This paper focuses on Ṣukūk issuance determinants in Gulf Cooperation Council (GCC) countries. Given the dual characteristic of debt and equity of Ṣukūk as well as their…
This paper focuses on Ṣukūk issuance determinants in Gulf Cooperation Council (GCC) countries. Given the dual characteristic of debt and equity of Ṣukūk as well as their unique benefits of social responsibility, the author questions whether the theories of capital structure, the trade-off and the pecking order are able to well explain the Ṣukūk issuance.
First, the author verifies these theories using capital structure determinants and regresses the Ṣukūk change on these determinants. Second, the author tests the trade-off theory with the target debt model and third, verifies the pecking order theory using the fund flow deficit model.
The empirical results show that capital structure determinants fail to explain both theories. The author confirms that the Ṣukūk change is significatively linked to the deviation from a Ṣukūk target. So, issuing firms balance the marginal costs of Ṣukūk and their benefits of religiosity and social responsibility toward a target debt. The author finds no evidence of the pecking order theory.
This study contributes to corporate finance theory and corporate social responsibility. It verifies if capital structure theories proved in conventional financing can well explain Islamic bonds issuance given their social responsibility benefits.
Managers and investors would pay attention to the social factors explaining Ṣukūk issuance in their finance and investment decisions. They would be enhanced to use this financing tool knowing its social unique benefits. This also should encourage governments to enhance this socially responsible financing. Rating agencies would be motivated to evaluate Ṣukūk and firms would improve the quality and relevance of disclosure to get the best rating.
The author highlights the social factors explaining Ṣukūk issuance and enhances corporate social responsibility (CSR).
The author extends the few literature testing capital structure theories for Islamic bonds and highlights the specific social responsible features of Ṣukūk that would bridge their issuance to capital structure theories. So the author enhances the concept of Islamic CSR. Tying capital structure theories to CSR would also help developing Islamic finance theory as a unique social responsible framework.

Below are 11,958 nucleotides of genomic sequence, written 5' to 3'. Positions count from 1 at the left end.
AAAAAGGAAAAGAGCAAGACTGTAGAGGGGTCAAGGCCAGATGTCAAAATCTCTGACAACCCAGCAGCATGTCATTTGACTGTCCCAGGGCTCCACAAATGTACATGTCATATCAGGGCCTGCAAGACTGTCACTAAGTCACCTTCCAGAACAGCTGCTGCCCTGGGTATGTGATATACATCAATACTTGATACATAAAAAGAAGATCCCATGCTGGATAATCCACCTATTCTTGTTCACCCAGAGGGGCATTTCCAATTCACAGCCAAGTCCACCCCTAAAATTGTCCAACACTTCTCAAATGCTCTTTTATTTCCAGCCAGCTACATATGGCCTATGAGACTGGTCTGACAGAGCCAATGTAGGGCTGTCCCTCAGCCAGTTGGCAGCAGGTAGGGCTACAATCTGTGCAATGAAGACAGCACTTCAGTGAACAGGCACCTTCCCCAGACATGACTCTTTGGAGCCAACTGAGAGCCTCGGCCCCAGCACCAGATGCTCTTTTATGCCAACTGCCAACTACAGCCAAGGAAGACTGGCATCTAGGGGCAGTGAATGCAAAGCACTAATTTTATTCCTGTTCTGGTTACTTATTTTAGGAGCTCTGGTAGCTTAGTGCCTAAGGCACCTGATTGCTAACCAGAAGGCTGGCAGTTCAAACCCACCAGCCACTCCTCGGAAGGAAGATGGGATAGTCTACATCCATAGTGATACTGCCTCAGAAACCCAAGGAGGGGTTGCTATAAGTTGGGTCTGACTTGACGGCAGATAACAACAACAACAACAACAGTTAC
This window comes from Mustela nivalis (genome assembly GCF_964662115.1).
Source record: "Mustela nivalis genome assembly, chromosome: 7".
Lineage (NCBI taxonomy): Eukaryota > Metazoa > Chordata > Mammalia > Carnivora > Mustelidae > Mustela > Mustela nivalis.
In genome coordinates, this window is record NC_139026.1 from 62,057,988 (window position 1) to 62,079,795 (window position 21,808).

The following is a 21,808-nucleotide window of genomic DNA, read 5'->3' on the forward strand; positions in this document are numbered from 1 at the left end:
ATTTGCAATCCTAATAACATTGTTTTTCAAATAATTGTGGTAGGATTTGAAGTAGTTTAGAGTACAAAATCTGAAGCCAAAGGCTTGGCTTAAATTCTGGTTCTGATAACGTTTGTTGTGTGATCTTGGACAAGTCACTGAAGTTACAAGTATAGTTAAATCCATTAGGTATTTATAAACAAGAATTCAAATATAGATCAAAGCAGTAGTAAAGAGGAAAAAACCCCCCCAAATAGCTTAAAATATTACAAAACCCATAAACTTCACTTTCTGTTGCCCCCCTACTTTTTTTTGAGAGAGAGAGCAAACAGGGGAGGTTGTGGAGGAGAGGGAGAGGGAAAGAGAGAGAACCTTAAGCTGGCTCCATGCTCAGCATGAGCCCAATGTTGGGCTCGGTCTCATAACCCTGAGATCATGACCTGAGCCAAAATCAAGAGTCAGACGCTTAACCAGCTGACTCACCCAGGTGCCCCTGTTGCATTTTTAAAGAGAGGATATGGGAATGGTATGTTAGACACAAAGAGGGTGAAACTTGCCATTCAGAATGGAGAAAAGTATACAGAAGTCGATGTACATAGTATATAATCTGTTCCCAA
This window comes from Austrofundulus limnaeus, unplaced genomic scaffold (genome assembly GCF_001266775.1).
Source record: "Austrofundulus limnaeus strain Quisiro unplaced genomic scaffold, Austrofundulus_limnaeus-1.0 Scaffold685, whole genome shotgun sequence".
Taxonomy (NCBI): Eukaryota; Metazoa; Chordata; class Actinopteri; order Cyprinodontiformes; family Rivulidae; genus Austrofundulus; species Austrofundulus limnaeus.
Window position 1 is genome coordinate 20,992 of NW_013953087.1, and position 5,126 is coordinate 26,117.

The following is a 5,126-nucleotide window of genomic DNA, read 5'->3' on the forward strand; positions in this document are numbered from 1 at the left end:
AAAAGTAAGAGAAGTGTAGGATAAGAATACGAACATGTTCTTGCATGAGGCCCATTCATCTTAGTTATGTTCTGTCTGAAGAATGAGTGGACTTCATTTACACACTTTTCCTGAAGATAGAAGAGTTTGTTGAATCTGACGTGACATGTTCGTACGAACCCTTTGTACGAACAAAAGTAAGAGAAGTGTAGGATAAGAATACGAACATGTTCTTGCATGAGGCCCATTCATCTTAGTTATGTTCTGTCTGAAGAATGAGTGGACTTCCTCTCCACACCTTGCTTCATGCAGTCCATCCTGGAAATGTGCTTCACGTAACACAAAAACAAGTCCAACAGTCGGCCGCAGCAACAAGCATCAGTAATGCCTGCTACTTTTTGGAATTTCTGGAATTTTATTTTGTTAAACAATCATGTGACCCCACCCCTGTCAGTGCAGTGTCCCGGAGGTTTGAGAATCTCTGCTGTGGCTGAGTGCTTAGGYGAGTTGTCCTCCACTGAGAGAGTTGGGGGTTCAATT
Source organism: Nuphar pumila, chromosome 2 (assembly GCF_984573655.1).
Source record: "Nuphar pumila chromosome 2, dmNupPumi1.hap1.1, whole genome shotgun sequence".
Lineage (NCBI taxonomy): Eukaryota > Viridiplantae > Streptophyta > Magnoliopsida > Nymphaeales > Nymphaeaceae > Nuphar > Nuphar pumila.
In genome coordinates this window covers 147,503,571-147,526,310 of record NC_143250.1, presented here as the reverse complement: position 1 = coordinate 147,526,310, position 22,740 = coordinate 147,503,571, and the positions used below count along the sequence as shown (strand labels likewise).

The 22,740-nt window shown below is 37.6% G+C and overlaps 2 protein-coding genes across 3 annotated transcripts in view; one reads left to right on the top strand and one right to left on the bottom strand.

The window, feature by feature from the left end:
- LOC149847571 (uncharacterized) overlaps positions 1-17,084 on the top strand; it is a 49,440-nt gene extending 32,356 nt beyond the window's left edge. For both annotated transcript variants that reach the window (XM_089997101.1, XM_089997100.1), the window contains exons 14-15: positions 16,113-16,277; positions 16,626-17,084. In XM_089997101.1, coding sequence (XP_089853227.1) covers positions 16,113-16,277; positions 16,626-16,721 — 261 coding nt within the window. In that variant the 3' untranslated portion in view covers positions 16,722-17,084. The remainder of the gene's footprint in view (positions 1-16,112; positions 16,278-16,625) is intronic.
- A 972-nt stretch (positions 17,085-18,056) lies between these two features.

The purpose of this study is to investigate the two components of market discipline, investment account holder (IAH) monitoring and the consequent reaction of the Islamic…
The purpose of this study is to investigate the two components of market discipline, investment account holder (IAH) monitoring and the consequent reaction of the Islamic banks in GCC countries for the 2004–2013 period, including the recent financial crisis of 2008.
We address the research question that Investment Account holders (IAH) in GCC countries suc as Kingdom of Saudi Arabia (KSA), Bahrain and United Arab Emirates (UAE) monitor their banks. Regression analysis was used to examine the dependence level of profit-sharing investment account (PSIA) growth rate on bank risk characteristics (CAMEL variables). Then, the reaction of banks by regression influencing CAMEL variables of one-lagged period on PSIA growth rate was verified.
The results provide evidence of the first component of market discipline, i.e. the IAH monitoring, in KSA, Bahrain and UAE. The common result to the three countries is that market actors are concerned with accounting information on capital adequacy. However, in UAE, they are also interested in assets performance, whereas they look more at earnings in Bahrain. The results show evidence of the second component in Bahrain; the bank reaction to IAH monitoring and subsequently IAH discipline in Bahrain. Finally, the results do not support any impact of the financial crisis.
The sample size is small although it is constituted by banks having a sufficient number of observations.
This study highlights the importance of IAH discipline, which would help prudential bank monitoring by regulators and wealth development for both investors and managers. It should increase the disclosure of relevant information as for the part of effective accountability of Islamic banks’ governance.
This study contributes to the literature on market discipline by dealing with Islamic banks. It is one of the very few studies to investigate IAH discipline in Islamic banks and the second component of market discipline, i.e. the influence of monitoring on banks.